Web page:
If so, the question must be asked, why did they wait so long? Why is the vaccine only being released now?
Torah’s Late Rollout
As Jews, we believe in Torah and in Divine Providence. No doubt, the timeless teachings of the Torah can shed light on this bizarre situation, where a vaccine could have been ready for distribution in April yet is only being released now, after we’ve lost a quarter of a million lives.
The Rebbe once addressed a famous question posed to the Chassidic movement. If Chassidism is so integral to Judaism, its detractors asked, why did it appear only three hundred years ago?
In the Rebbe’s words, “If the revelation of the Baal Shem Tov was so important, why didn’t it occur years earlier?”
“But G-d does everything in its proper time,” the Rebbe answered. “The Giving of the Torah too, was only twenty-six generations after creation.” (Toras Menachem vol. 29 pg. 142).
The Rebbe cites a statement of King Solomon in Kohelet (Ecclesiastes), “Hakol asah yafe b’ito, G-d does everything at the right time.” Everything in the world has its special moment.
We all agree that the Ten Commandments and the Torah in its entirety are the most important revelations in the history of humankind. They teach us how to live a spiritual and meaningful life and how to establish a just society. Even other religions draw on the Torah.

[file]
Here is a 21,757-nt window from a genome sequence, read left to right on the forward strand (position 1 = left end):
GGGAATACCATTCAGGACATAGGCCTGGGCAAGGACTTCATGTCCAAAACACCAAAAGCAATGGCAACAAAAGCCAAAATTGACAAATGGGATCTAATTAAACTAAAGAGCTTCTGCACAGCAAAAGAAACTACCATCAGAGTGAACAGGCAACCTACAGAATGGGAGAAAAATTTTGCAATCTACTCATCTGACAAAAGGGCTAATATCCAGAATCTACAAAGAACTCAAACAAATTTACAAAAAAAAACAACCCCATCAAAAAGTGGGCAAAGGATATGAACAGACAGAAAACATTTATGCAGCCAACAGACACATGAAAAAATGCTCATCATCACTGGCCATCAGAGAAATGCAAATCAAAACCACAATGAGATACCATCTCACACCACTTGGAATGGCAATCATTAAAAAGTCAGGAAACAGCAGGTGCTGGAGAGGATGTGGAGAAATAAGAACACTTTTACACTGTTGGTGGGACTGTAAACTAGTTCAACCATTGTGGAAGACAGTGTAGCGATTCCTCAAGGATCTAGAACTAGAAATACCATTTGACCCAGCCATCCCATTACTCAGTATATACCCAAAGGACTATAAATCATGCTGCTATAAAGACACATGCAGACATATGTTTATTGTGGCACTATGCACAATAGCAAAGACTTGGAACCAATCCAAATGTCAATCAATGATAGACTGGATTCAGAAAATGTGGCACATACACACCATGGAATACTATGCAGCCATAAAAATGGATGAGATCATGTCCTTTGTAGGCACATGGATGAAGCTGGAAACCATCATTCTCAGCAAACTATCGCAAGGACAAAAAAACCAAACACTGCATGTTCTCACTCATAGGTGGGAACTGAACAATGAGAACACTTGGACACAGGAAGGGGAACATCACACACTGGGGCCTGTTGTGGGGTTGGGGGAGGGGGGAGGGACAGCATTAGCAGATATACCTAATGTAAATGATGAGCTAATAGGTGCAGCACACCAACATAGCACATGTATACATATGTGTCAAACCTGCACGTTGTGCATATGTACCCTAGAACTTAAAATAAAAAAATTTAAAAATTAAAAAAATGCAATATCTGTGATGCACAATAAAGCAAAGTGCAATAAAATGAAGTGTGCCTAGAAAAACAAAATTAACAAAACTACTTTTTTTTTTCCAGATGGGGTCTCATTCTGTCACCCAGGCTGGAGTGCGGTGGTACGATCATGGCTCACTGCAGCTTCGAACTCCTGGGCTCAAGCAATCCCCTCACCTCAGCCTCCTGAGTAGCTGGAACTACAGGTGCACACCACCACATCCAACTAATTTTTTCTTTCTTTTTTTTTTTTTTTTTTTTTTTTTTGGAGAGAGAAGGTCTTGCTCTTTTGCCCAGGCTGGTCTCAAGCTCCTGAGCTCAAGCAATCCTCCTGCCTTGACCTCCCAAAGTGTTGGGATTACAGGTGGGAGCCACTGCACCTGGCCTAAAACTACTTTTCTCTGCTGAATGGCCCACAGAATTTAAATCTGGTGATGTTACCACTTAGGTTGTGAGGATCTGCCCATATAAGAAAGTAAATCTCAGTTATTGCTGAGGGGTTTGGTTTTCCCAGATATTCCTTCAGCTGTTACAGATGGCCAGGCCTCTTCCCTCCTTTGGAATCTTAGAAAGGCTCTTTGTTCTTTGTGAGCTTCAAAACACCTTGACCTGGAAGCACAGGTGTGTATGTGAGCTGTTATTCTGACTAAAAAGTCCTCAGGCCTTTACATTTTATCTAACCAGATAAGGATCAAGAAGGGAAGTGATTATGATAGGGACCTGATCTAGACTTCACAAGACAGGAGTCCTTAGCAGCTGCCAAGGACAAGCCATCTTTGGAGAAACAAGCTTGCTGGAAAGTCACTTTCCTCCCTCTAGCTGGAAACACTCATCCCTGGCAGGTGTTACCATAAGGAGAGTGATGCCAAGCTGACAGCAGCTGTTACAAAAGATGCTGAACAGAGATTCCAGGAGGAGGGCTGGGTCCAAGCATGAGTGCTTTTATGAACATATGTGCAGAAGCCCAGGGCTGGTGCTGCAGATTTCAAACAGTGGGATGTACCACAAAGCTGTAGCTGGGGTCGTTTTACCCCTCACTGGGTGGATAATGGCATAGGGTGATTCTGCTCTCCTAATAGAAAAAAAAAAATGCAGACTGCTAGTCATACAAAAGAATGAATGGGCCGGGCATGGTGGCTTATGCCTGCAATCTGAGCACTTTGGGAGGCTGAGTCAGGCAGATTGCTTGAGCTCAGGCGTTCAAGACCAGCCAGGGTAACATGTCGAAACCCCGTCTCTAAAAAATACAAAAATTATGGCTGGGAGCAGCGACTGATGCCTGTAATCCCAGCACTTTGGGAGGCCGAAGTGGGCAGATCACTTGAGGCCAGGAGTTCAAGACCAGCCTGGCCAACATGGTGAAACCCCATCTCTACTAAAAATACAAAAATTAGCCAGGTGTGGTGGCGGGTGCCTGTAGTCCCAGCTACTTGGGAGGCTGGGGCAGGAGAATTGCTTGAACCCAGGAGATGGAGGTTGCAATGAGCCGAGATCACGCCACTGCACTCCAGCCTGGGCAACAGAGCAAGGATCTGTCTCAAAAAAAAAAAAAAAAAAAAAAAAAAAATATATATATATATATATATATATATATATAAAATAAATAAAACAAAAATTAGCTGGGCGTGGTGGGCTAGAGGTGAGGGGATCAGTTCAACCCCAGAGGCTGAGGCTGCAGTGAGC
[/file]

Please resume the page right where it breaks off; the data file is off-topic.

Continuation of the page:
But if Torah is so important, why didn’t G-d give the Torah to Adam after He created the world? Why did he wait more than twenty-four hundred years to give the Torah to Moses at Mount Sinai?
The answer is that humankind was not ready to receive the Torah. As the Midrash puts it, God said about Adam, “I gave him six commandments and he couldn’t manage to fulfill them. Should I give him 613?” (Bireishis Rabba 24:4). Adam wasn’t ready for the Torah. It would take twenty-six generations for humanity to mature enough to receive it.
Joseph’s Right Moment
We find a similar idea in this week’s Parsha. At the end of the Torah portion, we read the story of Pharaoh’s cupbearer and baker who are thrown into prison with Joseph.